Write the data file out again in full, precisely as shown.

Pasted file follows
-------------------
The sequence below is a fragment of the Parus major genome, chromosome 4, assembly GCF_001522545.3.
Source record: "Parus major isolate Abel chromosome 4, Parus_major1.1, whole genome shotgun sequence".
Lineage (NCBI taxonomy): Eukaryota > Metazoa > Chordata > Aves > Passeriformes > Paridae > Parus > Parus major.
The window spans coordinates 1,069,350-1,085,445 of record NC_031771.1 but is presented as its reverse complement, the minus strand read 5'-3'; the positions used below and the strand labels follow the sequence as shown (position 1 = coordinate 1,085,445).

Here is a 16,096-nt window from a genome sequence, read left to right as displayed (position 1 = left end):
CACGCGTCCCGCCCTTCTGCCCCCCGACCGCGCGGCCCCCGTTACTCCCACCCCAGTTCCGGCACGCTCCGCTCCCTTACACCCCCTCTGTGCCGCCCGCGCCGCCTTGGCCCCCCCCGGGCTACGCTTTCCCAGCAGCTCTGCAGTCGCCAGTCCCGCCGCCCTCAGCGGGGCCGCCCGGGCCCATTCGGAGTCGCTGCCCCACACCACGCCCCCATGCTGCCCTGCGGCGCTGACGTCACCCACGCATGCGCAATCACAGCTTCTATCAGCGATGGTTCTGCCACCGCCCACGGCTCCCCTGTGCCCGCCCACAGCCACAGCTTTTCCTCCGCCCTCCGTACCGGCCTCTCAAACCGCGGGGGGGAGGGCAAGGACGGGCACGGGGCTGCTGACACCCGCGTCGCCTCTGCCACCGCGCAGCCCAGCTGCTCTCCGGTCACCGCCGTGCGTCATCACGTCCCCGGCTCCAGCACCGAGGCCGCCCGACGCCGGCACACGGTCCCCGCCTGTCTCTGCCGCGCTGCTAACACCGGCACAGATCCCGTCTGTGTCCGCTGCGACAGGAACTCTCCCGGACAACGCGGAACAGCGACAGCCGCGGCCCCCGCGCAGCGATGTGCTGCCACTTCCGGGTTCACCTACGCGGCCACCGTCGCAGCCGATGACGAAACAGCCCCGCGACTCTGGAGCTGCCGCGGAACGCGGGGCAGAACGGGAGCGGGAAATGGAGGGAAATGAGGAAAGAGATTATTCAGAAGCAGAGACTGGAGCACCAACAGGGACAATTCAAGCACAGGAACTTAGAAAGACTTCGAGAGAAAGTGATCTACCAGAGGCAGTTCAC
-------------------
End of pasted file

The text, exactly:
The sequence below is a fragment of the Parus major genome, chromosome 4, assembly GCF_001522545.3.
Source record: "Parus major isolate Abel chromosome 4, Parus_major1.1, whole genome shotgun sequence".
Lineage (NCBI taxonomy): Eukaryota > Metazoa > Chordata > Aves > Passeriformes > Paridae > Parus > Parus major.
The window spans coordinates 1,069,350-1,085,445 of record NC_031771.1 but is presented as its reverse complement, the minus strand read 5'-3'; the positions used below and the strand labels follow the sequence as shown (position 1 = coordinate 1,085,445).

Here is a 16,096-nt window from a genome sequence, read left to right as displayed (position 1 = left end):
CACGCGTCCCGCCCTTCTGCCCCCCGACCGCGCGGCCCCCGTTACTCCCACCCCAGTTCCGGCACGCTCCGCTCCCTTACACCCCCTCTGTGCCGCCCGCGCCGCCTTGGCCCCCCCCGGGCTACGCTTTCCCAGCAGCTCTGCAGTCGCCAGTCCCGCCGCCCTCAGCGGGGCCGCCCGGGCCCATTCGGAGTCGCTGCCCCACACCACGCCCCCATGCTGCCCTGCGGCGCTGACGTCACCCACGCATGCGCAATCACAGCTTCTATCAGCGATGGTTCTGCCACCGCCCACGGCTCCCCTGTGCCCGCCCACAGCCACAGCTTTTCCTCCGCCCTCCGTACCGGCCTCTCAAACCGCGGGGGGGAGGGCAAGGACGGGCACGGGGCTGCTGACACCCGCGTCGCCTCTGCCACCGCGCAGCCCAGCTGCTCTCCGGTCACCGCCGTGCGTCATCACGTCCCCGGCTCCAGCACCGAGGCCGCCCGACGCCGGCACACGGTCCCCGCCTGTCTCTGCCGCGCTGCTAACACCGGCACAGATCCCGTCTGTGTCCGCTGCGACAGGAACTCTCCCGGACAACGCGGAACAGCGACAGCCGCGGCCCCCGCGCAGCGATGTGCTGCCACTTCCGGGTTCACCTACGCGGCCACCGTCGCAGCCGATGACGAAACAGCCCCGCGACTCTGGAGCTGCCGCGGAACGCGGGGCAGAACGGGAGCGGGAAATGGAGGGAAATGAGGAAAGAGATTATTCAGAAGCAGAGACTGGAGCACCAACAGGGACAATTCAAGCACAGGAACTTAGAAAGACTTCGAGAGAAAGTGATCTACCAGAGGCAGTTCAC